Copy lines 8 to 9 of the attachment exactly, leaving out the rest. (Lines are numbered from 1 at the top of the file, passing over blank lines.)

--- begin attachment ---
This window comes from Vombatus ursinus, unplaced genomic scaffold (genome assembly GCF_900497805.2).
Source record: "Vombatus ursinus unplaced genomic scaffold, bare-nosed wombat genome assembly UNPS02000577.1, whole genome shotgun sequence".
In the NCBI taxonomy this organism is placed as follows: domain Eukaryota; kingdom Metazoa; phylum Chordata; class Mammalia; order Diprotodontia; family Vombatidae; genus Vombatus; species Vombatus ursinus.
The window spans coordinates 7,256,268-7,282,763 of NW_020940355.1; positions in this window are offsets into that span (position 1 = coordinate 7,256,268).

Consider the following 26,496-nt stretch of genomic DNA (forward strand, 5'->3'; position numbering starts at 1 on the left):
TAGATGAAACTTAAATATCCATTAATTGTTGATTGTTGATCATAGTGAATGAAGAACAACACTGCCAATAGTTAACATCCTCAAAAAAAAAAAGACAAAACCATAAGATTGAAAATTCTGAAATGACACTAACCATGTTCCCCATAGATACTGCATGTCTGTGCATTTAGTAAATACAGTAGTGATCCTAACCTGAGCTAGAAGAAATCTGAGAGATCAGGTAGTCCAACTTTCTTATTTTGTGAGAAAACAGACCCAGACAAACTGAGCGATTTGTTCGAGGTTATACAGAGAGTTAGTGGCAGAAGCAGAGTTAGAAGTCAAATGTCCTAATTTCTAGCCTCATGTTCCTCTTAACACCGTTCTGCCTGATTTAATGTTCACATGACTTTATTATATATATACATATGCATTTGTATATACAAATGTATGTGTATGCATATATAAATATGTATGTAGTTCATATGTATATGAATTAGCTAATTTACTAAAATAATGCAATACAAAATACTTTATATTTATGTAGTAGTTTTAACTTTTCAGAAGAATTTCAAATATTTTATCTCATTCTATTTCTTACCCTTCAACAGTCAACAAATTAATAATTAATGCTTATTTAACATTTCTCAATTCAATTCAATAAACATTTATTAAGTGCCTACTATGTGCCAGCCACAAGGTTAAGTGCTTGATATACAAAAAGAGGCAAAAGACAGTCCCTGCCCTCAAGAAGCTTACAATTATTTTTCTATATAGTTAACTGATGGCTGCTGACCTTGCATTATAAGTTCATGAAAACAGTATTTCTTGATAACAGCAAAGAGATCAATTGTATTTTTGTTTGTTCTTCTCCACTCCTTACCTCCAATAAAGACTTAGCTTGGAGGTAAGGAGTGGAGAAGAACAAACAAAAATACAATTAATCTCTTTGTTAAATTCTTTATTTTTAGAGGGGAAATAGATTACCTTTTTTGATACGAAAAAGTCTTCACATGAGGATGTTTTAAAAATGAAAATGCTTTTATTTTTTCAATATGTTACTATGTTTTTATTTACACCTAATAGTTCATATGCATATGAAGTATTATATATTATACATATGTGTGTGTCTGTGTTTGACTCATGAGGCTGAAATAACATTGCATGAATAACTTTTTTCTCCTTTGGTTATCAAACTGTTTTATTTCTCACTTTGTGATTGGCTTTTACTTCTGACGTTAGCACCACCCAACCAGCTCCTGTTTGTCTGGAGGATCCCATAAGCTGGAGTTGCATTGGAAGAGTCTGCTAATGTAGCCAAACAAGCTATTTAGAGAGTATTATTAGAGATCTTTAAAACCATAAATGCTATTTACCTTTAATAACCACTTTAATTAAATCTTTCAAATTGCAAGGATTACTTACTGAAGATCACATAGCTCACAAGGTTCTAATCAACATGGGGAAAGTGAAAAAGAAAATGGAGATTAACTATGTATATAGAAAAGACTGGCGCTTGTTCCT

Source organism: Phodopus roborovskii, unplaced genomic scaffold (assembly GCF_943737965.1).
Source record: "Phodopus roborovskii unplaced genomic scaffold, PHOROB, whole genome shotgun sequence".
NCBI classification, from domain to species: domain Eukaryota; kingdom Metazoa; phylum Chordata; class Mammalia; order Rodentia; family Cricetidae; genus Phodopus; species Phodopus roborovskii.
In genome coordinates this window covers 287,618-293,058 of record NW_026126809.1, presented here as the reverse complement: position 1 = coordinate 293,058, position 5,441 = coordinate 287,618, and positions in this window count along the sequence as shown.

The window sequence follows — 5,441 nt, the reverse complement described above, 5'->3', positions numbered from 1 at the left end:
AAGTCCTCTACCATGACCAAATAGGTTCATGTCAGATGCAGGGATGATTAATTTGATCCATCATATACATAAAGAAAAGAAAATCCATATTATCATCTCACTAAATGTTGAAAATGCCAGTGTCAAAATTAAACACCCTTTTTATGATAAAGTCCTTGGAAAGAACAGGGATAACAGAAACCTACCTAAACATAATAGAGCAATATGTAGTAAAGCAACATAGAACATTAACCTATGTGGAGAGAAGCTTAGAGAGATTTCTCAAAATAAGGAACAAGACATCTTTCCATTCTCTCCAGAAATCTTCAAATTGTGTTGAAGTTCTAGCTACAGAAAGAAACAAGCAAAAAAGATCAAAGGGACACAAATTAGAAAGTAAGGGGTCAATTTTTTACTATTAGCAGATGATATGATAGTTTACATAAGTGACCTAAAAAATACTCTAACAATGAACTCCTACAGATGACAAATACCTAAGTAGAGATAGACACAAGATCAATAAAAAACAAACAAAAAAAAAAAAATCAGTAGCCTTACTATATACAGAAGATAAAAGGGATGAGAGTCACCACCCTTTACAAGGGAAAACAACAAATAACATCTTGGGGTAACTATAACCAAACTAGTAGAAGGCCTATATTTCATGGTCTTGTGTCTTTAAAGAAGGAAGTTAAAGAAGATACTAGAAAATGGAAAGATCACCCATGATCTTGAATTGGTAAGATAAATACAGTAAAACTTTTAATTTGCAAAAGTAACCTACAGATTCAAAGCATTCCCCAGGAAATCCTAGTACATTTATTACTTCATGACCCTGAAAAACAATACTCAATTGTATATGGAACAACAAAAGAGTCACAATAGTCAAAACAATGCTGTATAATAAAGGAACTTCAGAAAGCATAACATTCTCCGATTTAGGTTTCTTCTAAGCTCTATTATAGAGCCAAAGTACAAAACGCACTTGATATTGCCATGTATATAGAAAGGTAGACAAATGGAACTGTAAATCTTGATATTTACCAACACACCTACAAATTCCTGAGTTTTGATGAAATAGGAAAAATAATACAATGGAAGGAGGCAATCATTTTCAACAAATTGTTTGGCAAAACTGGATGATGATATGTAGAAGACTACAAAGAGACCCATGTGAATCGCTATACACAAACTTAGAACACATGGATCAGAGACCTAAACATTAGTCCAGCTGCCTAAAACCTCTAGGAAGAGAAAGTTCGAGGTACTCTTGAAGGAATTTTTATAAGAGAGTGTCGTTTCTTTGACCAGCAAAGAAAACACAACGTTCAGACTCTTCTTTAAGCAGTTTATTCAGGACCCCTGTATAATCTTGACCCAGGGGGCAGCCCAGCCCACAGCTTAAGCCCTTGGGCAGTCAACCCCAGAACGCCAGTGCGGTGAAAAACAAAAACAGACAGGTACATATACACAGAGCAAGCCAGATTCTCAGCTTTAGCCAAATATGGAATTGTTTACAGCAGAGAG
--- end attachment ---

Source record: "Phodopus roborovskii unplaced genomic scaffold, PHOROB, whole genome shotgun sequence".
NCBI classification, from domain to species: domain Eukaryota; kingdom Metazoa; phylum Chordata; class Mammalia; order Rodentia; family Cricetidae; genus Phodopus; species Phodopus roborovskii.